Palaeomagnetism and U-Pb dates of the Palaeoproterozoic Akitkan Group (South Siberia) and implication for the pre-Neoproterozoic tectonics
|Location||International Geological Congress,oslo 2008|
|Author||Didenko, Alexei۱; Vodovozov, Vladimir۲; Pisarevsky, Sergei۳; Gladkochub, Dmitry۴; Mazukabzov, Anatoly۴; Donskaya, Tat’yana۴; Stanevich, Arkady۴|
|Holding Date||08 October 2008|
We present new palaeomagnetic and geochronological results from the Late Palaeoproterozoic Akitkan Group in South Siberia. The zircon U-Pb ages of the rhyodacite from the upper part and of the dacite from the lower part of the group are 1863 ± 9 Ma and 1878 ± 4 Ma, respectively. Palaeomagnetic study of sedimentary and some igneous rocks from the upper part of the Akitkan Group isolated a high-temperature characteristic component (D= 193°, I=19°, k=51, á95=7°) supported by two of three applied conglomerate tests. The corresponding palaeomagnetic poles (22.5°S, 97.4°E, dp =1.5°, dm=2.8°) may be considered as representative for the deposition time.
Palaeomagnetic study of the sediments in the lower part of the Akitkan Group isolated a stable primary remanence (D= 189°, I=8°, k=111, á95=5°) supported by positive intra-formational conglomerate and fold tests. The palaeomagnetic pole (30.8°S, 98.7°E, dp=2.5°, dm=5.0°) is nearly coeval with the 1879 Ma Molson B pole from the Superior craton. We used these two poles to compare a relative position of Siberia and the Superior craton in the Late Palaeoproterozoic. It is different from their reconstruction around 1050 Ma. This demonstrates their movements in the Mesoproterozoic.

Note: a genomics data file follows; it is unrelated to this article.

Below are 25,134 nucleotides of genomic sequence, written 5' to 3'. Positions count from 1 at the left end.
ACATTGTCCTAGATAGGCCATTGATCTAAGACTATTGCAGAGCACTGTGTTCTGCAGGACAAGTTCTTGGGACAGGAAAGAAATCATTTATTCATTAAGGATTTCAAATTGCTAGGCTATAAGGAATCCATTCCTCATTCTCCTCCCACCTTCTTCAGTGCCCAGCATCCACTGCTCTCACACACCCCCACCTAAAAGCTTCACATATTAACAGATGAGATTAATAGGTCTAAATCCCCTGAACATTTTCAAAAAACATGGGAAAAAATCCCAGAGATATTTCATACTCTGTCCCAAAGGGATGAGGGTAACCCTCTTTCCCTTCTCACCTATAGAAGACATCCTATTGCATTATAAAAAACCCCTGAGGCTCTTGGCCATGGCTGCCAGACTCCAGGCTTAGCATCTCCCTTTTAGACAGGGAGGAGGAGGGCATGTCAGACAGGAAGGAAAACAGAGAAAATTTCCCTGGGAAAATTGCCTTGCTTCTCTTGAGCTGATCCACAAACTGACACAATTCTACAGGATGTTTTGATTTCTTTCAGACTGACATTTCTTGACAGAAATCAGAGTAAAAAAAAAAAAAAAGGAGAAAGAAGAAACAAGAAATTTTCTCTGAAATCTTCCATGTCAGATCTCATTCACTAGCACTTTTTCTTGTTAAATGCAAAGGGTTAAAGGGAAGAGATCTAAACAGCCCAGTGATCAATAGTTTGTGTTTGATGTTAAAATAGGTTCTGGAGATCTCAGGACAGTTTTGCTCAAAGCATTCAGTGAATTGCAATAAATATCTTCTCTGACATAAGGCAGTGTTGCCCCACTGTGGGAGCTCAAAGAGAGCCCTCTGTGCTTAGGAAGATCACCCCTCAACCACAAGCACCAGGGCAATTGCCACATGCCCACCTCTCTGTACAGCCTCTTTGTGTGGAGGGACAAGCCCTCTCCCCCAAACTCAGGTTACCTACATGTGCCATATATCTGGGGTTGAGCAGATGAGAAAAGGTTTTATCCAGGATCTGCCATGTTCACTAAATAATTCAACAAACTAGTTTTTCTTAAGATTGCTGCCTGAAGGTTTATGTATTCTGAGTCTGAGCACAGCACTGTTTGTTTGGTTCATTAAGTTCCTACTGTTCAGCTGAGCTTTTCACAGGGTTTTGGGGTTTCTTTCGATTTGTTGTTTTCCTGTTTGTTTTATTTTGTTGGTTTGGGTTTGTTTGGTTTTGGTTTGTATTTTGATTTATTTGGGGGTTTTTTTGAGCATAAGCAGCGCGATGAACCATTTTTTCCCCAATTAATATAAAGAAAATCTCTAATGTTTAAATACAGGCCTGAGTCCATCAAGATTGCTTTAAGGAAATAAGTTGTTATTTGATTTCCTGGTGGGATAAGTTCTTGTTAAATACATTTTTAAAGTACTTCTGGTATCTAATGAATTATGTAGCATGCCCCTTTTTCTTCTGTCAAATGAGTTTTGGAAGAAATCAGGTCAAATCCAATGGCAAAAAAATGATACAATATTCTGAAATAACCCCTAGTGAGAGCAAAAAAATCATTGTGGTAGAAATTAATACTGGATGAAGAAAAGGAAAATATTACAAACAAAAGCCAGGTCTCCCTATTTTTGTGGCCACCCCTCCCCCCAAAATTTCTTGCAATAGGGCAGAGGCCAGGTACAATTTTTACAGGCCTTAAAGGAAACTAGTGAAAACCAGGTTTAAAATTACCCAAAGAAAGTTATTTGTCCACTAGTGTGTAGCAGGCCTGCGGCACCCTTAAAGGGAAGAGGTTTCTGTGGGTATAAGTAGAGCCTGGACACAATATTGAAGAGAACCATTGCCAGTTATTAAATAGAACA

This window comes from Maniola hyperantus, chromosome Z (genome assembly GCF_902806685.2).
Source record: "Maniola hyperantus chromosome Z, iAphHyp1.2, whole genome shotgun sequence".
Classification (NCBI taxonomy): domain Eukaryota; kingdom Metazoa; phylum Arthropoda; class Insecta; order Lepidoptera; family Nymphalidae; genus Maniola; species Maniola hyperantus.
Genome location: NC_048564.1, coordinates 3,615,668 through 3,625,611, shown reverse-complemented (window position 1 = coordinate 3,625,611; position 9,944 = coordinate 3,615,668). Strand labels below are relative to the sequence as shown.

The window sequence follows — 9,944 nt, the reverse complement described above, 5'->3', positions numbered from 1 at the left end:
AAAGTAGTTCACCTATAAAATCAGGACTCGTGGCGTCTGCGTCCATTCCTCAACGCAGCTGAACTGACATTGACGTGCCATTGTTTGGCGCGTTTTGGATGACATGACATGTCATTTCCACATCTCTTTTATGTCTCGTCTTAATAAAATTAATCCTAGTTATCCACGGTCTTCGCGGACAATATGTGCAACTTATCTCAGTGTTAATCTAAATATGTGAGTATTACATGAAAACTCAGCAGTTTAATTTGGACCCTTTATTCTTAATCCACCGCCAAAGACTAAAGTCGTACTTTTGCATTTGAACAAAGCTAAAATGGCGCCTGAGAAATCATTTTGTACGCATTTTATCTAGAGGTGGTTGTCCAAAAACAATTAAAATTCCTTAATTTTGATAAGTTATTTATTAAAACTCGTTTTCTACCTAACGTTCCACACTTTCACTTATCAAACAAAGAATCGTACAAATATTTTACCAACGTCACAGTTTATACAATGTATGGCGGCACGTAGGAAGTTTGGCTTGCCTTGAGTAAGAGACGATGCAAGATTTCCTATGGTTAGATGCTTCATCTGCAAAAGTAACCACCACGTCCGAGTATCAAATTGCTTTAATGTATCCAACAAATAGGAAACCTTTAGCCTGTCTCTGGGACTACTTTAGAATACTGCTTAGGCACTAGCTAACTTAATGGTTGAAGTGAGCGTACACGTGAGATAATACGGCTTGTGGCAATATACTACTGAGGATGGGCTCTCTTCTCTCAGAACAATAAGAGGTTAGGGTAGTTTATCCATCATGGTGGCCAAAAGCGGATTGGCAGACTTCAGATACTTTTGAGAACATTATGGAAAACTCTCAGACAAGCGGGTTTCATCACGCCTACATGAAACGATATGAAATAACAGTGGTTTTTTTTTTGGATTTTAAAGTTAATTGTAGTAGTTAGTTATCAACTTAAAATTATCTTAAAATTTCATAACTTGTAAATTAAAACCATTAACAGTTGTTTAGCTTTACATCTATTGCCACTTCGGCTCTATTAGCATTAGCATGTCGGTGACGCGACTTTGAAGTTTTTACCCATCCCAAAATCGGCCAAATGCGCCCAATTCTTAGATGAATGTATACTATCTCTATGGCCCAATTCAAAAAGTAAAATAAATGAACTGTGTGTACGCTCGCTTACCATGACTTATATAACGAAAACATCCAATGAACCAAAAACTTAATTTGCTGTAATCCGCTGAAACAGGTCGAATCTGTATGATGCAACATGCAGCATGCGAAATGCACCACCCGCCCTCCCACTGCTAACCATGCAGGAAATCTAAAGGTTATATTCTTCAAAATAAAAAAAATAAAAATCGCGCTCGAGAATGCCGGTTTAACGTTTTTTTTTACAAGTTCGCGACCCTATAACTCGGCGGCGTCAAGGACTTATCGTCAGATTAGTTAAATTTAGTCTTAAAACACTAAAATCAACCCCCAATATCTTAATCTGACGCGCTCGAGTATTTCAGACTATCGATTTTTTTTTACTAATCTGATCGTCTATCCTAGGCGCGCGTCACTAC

Until recently Precambrian drift of Siberia was very poorly constrained due to luck of precise geochronology and few reliable palaeomagnetic data. For example, at least six different Siberia-Laurentia reconstructions in the youngest Precambrian supercontinent Rodinia (equally poorly constrained) have been published (see Pisarevsky & Natapov 2003 for an overview.) The Siberian role in pre-Rodinian palaeogeography is still practically unknown. There are only three relatively reliable (i.e., well-dated and properly demagnetized) Siberian palaeopoles of a pre-Rodinian age, namely, 1503 Ma Kuonamka and 1384 Ma Chieress dykes (Ernst et al. 2000), and 1850 Ma Shumikhin granites (Didenko et al. 2003, 2005.) As a result, most of pre-Rodinian global palaeogeographic reconstructions (e.g., Rogers 1996; Zhao et al. 2002) place Siberia in the position next to north Laurentia by analogy with early Rodinian reconstructions (e.g. Hoffman 1991), or based on vague geological suggestions, some of which were made many years ago and are proven to be incorrect. On the other hand, Siberia is very important for the pre-Rodinian palaeogeography, because it was almost surrounded by the Mesoproterozoic passive margins (Pisarevsky & Natapov 2003; Gladkochub et al. 2006b), which means that Siberia could be a core of some Late Palaeoproterozoic - Mesoproterozoic supercontinent in the same way as Laurentia apparently was the core of Rodinia (Dalziel 2007). Consequently, the need of precisely dated and highly reliable Siberian Meso- and Palaeoproterozoic palaeomagnetic poles is obvious.